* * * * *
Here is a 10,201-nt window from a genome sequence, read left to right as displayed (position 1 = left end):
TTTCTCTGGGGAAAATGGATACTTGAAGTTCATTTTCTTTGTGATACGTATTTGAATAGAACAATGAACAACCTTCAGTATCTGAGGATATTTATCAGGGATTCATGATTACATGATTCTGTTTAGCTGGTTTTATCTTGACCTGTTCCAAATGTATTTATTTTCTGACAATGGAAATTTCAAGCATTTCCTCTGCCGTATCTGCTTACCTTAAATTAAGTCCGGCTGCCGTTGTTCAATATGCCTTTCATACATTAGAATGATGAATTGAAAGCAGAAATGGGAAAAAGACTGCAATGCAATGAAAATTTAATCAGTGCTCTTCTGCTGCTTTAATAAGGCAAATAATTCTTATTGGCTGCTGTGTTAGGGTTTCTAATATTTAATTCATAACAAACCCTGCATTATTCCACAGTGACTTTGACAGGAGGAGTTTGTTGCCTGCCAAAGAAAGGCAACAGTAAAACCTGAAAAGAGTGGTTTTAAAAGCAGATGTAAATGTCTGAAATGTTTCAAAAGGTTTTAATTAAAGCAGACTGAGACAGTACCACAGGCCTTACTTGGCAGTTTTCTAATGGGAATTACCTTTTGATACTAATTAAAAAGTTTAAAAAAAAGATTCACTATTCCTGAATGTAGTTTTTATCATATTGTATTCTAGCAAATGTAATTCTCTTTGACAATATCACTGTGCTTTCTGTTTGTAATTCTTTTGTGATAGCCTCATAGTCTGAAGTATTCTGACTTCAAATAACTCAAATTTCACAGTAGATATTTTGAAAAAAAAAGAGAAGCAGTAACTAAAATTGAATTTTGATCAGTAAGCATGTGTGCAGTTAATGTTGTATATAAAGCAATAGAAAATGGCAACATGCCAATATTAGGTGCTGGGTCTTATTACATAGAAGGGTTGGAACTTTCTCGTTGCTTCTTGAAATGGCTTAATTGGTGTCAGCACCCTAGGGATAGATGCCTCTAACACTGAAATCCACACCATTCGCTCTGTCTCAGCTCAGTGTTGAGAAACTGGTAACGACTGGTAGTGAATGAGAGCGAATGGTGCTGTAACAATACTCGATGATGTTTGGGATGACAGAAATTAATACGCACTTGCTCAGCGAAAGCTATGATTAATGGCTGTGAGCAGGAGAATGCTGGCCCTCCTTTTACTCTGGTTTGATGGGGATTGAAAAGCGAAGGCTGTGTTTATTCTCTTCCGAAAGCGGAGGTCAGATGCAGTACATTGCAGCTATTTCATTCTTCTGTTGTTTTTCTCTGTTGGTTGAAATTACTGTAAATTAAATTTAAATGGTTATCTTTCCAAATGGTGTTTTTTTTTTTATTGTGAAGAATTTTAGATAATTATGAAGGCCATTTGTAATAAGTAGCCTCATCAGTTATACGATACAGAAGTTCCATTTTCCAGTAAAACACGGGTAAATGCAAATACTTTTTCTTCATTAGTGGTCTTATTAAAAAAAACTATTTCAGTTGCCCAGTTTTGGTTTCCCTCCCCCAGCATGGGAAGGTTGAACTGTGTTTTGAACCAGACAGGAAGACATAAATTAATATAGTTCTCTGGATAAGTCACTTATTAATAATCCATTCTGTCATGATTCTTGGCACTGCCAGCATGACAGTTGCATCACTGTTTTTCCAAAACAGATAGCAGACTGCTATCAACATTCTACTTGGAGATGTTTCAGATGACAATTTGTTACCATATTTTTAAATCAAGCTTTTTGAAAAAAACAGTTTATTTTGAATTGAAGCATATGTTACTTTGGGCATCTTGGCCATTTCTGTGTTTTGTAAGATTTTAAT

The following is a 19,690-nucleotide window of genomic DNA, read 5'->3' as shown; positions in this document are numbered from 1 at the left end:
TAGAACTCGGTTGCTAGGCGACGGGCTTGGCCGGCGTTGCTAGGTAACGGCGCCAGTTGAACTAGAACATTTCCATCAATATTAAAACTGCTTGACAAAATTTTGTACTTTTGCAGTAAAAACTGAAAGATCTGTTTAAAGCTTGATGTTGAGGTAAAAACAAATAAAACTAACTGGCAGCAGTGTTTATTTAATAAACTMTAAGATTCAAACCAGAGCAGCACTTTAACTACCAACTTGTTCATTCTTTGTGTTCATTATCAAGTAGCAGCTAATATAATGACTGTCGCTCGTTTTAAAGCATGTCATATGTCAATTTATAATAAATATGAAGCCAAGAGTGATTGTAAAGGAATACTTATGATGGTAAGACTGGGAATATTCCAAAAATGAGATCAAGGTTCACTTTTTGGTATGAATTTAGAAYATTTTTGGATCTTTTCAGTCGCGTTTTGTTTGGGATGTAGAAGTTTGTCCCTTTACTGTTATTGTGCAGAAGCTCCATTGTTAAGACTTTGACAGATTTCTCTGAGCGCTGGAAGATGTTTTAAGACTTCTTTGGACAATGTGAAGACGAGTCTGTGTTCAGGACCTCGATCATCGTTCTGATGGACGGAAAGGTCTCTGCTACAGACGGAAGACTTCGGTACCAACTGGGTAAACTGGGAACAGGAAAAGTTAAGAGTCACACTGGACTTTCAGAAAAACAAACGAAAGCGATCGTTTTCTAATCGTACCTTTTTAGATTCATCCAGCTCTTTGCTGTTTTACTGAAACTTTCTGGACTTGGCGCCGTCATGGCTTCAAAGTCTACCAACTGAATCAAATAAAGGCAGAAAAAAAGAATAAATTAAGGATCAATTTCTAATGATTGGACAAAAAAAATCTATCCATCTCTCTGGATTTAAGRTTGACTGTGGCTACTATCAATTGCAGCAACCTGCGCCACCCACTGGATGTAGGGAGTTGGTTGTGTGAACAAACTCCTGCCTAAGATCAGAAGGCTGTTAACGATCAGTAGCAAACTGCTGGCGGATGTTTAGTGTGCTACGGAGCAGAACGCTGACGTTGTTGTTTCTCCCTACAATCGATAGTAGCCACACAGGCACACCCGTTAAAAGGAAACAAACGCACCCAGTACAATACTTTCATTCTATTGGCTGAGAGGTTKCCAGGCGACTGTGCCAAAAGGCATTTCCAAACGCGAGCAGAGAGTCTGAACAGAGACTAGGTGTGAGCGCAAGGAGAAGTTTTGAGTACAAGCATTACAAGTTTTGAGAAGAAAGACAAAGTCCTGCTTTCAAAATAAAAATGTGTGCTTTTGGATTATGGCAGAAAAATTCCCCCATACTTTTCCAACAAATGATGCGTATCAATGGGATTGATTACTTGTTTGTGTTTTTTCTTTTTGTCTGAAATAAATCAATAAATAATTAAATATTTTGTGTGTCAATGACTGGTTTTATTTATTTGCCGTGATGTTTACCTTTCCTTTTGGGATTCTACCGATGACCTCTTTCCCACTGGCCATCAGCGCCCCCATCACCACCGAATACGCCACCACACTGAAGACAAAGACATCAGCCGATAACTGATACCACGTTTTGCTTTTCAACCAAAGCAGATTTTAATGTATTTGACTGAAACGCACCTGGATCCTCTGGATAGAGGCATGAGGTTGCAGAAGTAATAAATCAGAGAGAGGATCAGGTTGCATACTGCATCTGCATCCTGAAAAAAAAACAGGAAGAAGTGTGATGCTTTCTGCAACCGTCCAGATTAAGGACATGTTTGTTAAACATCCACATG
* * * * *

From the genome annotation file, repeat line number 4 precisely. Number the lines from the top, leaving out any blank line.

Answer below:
TAGAACTCGGTTGCTAGGCGACGGGCTTGGCCGGCGTTGCTAGGTAACGGCGCCAGTTGAACTAGAACATTTCCATCAATATTAAAACTGCTTGACAAAATTTTGTACTTTTGCAGTAAAAACTGAAAGATCTGTTTAAAGCTTGATGTTGAGGTAAAAACAAATAAAACTAACTGGCAGCAGTGTTTATTTAATAAACTMTAAGATTCAAACCAGAGCAGCACTTTAACTACCAACTTGTTCATTCTTTGTGTTCATTATCAAGTAGCAGCTAATATAATGACTGTCGCTCGTTTTAAAGCATGTCATATGTCAATTTATAATAAATATGAAGCCAAGAGTGATTGTAAAGGAATACTTATGATGGTAAGACTGGGAATATTCCAAAAATGAGATCAAGGTTCACTTTTTGGTATGAATTTAGAAYATTTTTGGATCTTTTCAGTCGCGTTTTGTTTGGGATGTAGAAGTTTGTCCCTTTACTGTTATTGTGCAGAAGCTCCATTGTTAAGACTTTGACAGATTTCTCTGAGCGCTGGAAGATGTTTTAAGACTTCTTTGGACAATGTGAAGACGAGTCTGTGTTCAGGACCTCGATCATCGTTCTGATGGACGGAAAGGTCTCTGCTACAGACGGAAGACTTCGGTACCAACTGGGTAAACTGGGAACAGGAAAAGTTAAGAGTCACACTGGACTTTCAGAAAAACAAACGAAAGCGATCGTTTTCTAATCGTACCTTTTTAGATTCATCCAGCTCTTTGCTGTTTTACTGAAACTTTCTGGACTTGGCGCCGTCATGGCTTCAAAGTCTACCAACTGAATCAAATAAAGGCAGAAAAAAAGAATAAATTAAGGATCAATTTCTAATGATTGGACAAAAAAAATCTATCCATCTCTCTGGATTTAAGRTTGACTGTGGCTACTATCAATTGCAGCAACCTGCGCCACCCACTGGATGTAGGGAGTTGGTTGTGTGAACAAACTCCTGCCTAAGATCAGAAGGCTGTTAACGATCAGTAGCAAACTGCTGGCGGATGTTTAGTGTGCTACGGAGCAGAACGCTGACGTTGTTGTTTCTCCCTACAATCGATAGTAGCCACACAGGCACACCCGTTAAAAGGAAACAAACGCACCCAGTACAATACTTTCATTCTATTGGCTGAGAGGTTKCCAGGCGACTGTGCCAAAAGGCATTTCCAAACGCGAGCAGAGAGTCTGAACAGAGACTAGGTGTGAGCGCAAGGAGAAGTTTTGAGTACAAGCATTACAAGTTTTGAGAAGAAAGACAAAGTCCTGCTTTCAAAATAAAAATGTGTGCTTTTGGATTATGGCAGAAAAATTCCCCCATACTTTTCCAACAAATGATGCGTATCAATGGGATTGATTACTTGTTTGTGTTTTTTCTTTTTGTCTGAAATAAATCAATAAATAATTAAATATTTTGTGTGTCAATGACTGGTTTTATTTATTTGCCGTGATGTTTACCTTTCCTTTTGGGATTCTACCGATGACCTCTTTCCCACTGGCCATCAGCGCCCCCATCACCACCGAATACGCCACCACACTGAAGACAAAGACATCAGCCGATAACTGATACCACGTTTTGCTTTTCAACCAAAGCAGATTTTAATGTATTTGACTGAAACGCACCTGGATCCTCTGGATAGAGGCATGAGGTTGCAGAAGTAATAAATCAGAGAGAGGATCAGGTTGCATACTGCATCTGCATCCTGAAAAAAAAACAGGAAGAAGTGTGATGCTTTCTGCAACCGTCCAGATTAAGGACATGTTTGTTAAACATCCACATG